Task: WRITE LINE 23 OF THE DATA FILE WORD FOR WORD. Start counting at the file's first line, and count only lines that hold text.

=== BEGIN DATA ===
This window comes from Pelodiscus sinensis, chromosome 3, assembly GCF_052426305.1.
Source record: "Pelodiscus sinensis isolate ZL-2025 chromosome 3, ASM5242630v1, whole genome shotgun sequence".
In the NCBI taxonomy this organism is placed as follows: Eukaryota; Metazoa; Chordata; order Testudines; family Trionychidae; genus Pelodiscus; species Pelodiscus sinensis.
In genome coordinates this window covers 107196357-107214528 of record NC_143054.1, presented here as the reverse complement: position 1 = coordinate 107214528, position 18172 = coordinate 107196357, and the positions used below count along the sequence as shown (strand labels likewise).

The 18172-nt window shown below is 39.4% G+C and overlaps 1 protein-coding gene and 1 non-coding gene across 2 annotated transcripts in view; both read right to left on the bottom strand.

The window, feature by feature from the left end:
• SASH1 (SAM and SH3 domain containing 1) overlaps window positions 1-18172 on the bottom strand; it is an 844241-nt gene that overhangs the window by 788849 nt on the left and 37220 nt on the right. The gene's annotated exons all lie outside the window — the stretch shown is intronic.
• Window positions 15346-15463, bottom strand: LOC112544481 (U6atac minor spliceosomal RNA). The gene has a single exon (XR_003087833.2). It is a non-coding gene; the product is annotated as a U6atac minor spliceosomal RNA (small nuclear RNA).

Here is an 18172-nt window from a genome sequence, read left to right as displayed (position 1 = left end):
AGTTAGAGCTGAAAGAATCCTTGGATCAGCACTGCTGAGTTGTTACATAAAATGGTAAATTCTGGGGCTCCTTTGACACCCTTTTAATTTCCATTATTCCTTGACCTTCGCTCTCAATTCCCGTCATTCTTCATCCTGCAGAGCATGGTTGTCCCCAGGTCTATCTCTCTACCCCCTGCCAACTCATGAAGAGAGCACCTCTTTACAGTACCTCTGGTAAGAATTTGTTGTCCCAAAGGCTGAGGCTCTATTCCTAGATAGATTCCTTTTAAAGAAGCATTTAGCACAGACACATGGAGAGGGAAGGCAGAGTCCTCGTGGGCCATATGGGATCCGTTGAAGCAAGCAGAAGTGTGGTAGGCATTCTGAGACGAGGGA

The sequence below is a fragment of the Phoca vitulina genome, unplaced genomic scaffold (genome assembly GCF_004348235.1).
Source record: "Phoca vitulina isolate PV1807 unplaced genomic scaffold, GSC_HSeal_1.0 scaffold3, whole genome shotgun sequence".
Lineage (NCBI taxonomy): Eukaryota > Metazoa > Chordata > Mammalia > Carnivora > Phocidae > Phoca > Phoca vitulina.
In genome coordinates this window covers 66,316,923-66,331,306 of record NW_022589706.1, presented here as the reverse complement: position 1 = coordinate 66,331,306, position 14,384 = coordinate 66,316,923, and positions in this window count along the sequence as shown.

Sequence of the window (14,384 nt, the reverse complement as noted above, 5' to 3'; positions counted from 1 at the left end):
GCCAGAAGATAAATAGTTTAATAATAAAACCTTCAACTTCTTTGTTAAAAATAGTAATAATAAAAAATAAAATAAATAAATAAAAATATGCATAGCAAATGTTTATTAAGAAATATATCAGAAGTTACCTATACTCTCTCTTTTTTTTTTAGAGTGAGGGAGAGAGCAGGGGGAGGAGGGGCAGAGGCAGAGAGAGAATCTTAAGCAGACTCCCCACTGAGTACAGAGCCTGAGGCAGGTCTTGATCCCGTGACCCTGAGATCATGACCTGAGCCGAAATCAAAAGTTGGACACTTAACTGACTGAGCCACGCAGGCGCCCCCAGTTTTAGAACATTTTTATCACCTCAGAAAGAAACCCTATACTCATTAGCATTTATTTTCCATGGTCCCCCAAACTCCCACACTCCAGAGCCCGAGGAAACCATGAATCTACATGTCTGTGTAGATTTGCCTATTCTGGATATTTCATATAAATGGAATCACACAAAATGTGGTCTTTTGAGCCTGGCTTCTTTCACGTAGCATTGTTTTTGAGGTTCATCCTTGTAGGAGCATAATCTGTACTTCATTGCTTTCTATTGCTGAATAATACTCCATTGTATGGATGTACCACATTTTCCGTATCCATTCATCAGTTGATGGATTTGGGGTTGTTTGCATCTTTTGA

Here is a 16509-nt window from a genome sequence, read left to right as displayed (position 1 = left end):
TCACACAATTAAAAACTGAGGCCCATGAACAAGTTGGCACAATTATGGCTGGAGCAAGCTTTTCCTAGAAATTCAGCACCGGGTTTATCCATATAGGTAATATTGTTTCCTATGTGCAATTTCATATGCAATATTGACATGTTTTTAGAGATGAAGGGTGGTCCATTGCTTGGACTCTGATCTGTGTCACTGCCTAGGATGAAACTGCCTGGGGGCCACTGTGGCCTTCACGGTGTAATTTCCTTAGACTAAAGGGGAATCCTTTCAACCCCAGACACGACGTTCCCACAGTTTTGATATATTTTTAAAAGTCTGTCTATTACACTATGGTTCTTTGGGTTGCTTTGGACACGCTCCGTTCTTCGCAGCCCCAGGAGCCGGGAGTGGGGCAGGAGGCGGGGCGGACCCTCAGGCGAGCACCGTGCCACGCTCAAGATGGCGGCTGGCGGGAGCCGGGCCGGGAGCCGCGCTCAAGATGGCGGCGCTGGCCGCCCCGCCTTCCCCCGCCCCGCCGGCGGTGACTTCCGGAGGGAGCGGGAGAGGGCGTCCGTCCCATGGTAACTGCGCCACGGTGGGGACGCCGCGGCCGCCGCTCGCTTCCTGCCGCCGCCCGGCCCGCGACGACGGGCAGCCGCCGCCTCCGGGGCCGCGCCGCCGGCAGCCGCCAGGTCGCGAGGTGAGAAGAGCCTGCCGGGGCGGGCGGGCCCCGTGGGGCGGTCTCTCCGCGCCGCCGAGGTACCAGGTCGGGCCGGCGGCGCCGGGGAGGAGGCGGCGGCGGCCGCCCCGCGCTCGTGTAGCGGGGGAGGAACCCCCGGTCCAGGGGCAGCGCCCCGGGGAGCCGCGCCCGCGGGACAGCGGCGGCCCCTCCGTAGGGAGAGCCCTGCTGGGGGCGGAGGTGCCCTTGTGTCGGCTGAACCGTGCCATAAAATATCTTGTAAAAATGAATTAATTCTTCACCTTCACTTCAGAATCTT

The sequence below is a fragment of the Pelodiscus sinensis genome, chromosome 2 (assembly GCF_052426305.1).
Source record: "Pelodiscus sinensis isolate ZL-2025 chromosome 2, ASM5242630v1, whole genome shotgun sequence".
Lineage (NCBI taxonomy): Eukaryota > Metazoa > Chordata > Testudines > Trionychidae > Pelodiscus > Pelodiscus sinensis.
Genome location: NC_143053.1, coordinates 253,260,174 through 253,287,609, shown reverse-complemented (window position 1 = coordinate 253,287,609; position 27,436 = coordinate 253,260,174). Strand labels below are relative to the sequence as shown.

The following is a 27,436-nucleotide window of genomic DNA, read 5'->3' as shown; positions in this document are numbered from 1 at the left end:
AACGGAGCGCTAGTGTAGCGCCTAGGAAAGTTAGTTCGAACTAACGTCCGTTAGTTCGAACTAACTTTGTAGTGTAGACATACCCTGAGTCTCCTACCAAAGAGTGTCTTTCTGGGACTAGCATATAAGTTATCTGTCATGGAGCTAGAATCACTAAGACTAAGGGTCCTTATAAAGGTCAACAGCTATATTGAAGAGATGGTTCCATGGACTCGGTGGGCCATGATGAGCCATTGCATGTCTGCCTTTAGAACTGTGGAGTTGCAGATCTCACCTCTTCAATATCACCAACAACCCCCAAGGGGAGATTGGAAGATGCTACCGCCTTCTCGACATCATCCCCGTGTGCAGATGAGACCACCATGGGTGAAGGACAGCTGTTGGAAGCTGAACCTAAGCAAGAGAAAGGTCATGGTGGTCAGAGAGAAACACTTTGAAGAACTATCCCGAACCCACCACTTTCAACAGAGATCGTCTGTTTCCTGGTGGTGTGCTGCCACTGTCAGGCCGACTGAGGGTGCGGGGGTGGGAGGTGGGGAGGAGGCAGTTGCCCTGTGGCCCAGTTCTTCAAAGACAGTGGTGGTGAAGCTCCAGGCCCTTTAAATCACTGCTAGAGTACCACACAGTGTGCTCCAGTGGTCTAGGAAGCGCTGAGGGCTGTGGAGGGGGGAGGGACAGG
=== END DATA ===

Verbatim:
The following is a 27,436-nucleotide window of genomic DNA, read 5'->3' as shown; positions in this document are numbered from 1 at the left end: